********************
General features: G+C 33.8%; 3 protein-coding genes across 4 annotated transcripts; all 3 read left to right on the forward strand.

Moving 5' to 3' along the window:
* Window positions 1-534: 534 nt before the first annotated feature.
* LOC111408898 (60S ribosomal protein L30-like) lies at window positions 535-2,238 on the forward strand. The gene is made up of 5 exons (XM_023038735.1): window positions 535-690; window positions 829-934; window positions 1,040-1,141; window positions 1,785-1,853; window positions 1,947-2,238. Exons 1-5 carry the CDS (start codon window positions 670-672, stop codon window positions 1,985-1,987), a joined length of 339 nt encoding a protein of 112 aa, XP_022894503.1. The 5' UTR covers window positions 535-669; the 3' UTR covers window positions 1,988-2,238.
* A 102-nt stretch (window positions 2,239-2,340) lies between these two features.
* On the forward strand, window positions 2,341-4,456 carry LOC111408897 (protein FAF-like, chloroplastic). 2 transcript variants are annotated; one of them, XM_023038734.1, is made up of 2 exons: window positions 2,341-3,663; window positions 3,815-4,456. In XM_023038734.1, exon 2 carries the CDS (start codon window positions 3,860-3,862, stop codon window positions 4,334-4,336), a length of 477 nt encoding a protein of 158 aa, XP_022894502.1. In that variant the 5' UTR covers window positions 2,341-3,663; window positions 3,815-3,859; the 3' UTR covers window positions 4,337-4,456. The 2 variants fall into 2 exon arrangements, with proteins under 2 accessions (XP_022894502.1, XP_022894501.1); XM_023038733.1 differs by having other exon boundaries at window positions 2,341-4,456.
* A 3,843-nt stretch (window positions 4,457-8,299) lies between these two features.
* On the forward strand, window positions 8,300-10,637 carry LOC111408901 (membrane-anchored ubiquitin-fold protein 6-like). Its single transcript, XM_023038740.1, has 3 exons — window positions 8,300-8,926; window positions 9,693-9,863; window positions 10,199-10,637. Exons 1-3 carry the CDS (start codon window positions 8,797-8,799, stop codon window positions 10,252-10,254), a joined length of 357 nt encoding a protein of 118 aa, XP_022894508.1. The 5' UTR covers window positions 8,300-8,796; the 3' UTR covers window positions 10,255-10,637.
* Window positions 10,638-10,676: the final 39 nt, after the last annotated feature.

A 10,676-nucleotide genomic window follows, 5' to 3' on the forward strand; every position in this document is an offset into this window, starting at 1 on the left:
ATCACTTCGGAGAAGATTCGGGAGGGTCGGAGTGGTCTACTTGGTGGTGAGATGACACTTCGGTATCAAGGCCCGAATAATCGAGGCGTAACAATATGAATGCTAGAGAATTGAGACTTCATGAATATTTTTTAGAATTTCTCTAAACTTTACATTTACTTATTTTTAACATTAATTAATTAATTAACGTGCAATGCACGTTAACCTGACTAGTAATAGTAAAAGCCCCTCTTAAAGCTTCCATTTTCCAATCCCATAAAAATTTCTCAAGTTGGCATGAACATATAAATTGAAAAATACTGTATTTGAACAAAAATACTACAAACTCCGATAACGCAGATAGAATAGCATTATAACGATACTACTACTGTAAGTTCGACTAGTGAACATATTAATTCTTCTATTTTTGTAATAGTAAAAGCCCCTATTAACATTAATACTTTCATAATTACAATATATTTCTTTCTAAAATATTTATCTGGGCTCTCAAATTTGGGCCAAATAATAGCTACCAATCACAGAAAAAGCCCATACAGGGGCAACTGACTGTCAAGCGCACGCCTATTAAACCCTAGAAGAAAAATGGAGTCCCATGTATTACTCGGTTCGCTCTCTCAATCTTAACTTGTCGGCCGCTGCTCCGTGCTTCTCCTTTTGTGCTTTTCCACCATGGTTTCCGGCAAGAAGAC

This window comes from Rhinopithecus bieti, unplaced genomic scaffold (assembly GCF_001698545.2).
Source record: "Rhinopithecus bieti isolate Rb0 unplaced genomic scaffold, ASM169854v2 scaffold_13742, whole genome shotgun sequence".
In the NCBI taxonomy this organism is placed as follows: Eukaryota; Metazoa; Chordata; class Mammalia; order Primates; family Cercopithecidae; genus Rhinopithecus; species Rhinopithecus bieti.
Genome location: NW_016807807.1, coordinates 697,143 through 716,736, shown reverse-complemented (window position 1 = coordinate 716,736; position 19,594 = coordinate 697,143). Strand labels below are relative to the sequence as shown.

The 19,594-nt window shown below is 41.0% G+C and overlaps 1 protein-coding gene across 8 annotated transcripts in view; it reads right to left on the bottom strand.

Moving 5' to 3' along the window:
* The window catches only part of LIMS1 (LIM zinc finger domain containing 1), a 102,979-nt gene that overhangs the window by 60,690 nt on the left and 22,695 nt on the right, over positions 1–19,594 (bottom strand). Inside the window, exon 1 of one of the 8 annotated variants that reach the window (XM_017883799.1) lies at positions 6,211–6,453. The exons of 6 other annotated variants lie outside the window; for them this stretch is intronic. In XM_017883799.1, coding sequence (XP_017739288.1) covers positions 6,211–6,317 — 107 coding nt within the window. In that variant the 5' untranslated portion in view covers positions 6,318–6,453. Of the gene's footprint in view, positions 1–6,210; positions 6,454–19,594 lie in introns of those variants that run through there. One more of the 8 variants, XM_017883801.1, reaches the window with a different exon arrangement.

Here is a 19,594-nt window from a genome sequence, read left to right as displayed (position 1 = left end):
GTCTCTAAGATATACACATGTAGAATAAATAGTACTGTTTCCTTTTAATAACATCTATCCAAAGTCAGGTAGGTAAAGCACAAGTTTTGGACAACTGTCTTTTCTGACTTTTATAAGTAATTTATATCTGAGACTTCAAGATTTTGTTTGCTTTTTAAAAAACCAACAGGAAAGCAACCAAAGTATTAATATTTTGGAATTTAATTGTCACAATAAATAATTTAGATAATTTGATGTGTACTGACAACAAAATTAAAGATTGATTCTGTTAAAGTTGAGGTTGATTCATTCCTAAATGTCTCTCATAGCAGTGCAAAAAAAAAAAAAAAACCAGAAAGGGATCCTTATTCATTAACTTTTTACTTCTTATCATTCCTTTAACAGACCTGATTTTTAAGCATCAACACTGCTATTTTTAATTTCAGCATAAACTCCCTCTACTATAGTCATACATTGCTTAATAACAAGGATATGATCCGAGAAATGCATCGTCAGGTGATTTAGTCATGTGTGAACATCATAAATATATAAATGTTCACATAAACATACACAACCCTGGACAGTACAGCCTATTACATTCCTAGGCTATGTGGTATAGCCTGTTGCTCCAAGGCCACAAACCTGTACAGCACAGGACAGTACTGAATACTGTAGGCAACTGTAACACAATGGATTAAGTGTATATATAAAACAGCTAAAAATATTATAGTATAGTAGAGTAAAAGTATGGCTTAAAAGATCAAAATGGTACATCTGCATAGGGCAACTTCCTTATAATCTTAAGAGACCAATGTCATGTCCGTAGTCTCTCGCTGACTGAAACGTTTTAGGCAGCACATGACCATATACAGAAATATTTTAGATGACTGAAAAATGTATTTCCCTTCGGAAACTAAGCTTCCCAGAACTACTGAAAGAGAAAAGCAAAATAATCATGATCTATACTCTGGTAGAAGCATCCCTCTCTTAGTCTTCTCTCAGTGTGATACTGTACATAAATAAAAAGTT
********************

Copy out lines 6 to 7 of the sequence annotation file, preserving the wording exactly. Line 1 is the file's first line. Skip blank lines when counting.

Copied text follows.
* On the forward strand, window positions 2,341-4,456 carry LOC111408897 (protein FAF-like, chloroplastic). 2 transcript variants are annotated; one of them, XM_023038734.1, is made up of 2 exons: window positions 2,341-3,663; window positions 3,815-4,456. In XM_023038734.1, exon 2 carries the CDS (start codon window positions 3,860-3,862, stop codon window positions 4,334-4,336), a length of 477 nt encoding a protein of 158 aa, XP_022894502.1. In that variant the 5' UTR covers window positions 2,341-3,663; window positions 3,815-3,859; the 3' UTR covers window positions 4,337-4,456. The 2 variants fall into 2 exon arrangements, with proteins under 2 accessions (XP_022894502.1, XP_022894501.1); XM_023038733.1 differs by having other exon boundaries at window positions 2,341-4,456.
* A 3,843-nt stretch (window positions 4,457-8,299) lies between these two features.